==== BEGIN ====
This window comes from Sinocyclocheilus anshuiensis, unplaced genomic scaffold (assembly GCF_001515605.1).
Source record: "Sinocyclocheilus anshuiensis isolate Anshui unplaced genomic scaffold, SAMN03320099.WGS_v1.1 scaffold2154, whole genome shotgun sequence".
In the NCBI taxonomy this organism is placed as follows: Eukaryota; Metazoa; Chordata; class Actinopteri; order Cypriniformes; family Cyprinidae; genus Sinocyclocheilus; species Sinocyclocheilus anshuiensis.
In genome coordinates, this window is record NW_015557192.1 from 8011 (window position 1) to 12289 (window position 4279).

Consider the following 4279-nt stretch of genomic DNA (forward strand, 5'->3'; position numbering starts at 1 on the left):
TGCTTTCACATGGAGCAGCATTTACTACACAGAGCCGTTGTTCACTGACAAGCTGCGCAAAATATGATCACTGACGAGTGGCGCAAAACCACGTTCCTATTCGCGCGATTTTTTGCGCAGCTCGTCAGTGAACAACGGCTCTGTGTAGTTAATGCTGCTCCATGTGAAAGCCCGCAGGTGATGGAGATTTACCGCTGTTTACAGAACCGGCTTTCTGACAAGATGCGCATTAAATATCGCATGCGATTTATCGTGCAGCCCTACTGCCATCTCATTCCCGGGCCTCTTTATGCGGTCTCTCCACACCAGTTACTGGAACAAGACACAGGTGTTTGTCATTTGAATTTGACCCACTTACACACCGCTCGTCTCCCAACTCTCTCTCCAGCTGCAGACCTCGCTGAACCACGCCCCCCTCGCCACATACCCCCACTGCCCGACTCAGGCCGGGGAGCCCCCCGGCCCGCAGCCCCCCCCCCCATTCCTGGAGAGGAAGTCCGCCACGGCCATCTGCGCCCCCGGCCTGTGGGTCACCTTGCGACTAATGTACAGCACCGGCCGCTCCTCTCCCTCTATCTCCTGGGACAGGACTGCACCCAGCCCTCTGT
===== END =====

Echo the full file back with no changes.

This window comes from Sinocyclocheilus anshuiensis, unplaced genomic scaffold (assembly GCF_001515605.1).
Source record: "Sinocyclocheilus anshuiensis isolate Anshui unplaced genomic scaffold, SAMN03320099.WGS_v1.1 scaffold2154, whole genome shotgun sequence".
In the NCBI taxonomy this organism is placed as follows: Eukaryota; Metazoa; Chordata; class Actinopteri; order Cypriniformes; family Cyprinidae; genus Sinocyclocheilus; species Sinocyclocheilus anshuiensis.
In genome coordinates, this window is record NW_015557192.1 from 8011 (window position 1) to 12289 (window position 4279).

Consider the following 4279-nt stretch of genomic DNA (forward strand, 5'->3'; position numbering starts at 1 on the left):
TGCTTTCACATGGAGCAGCATTTACTACACAGAGCCGTTGTTCACTGACAAGCTGCGCAAAATATGATCACTGACGAGTGGCGCAAAACCACGTTCCTATTCGCGCGATTTTTTGCGCAGCTCGTCAGTGAACAACGGCTCTGTGTAGTTAATGCTGCTCCATGTGAAAGCCCGCAGGTGATGGAGATTTACCGCTGTTTACAGAACCGGCTTTCTGACAAGATGCGCATTAAATATCGCATGCGATTTATCGTGCAGCCCTACTGCCATCTCATTCCCGGGCCTCTTTATGCGGTCTCTCCACACCAGTTACTGGAACAAGACACAGGTGTTTGTCATTTGAATTTGACCCACTTACACACCGCTCGTCTCCCAACTCTCTCTCCAGCTGCAGACCTCGCTGAACCACGCCCCCCTCGCCACATACCCCCACTGCCCGACTCAGGCCGGGGAGCCCCCCGGCCCGCAGCCCCCCCCCCCATTCCTGGAGAGGAAGTCCGCCACGGCCATCTGCGCCCCCGGCCTGTGGGTCACCTTGCGACTAATGTACAGCACCGGCCGCTCCTCTCCCTCTATCTCCTGGGACAGGACTGCACCCAGCCCTCTGT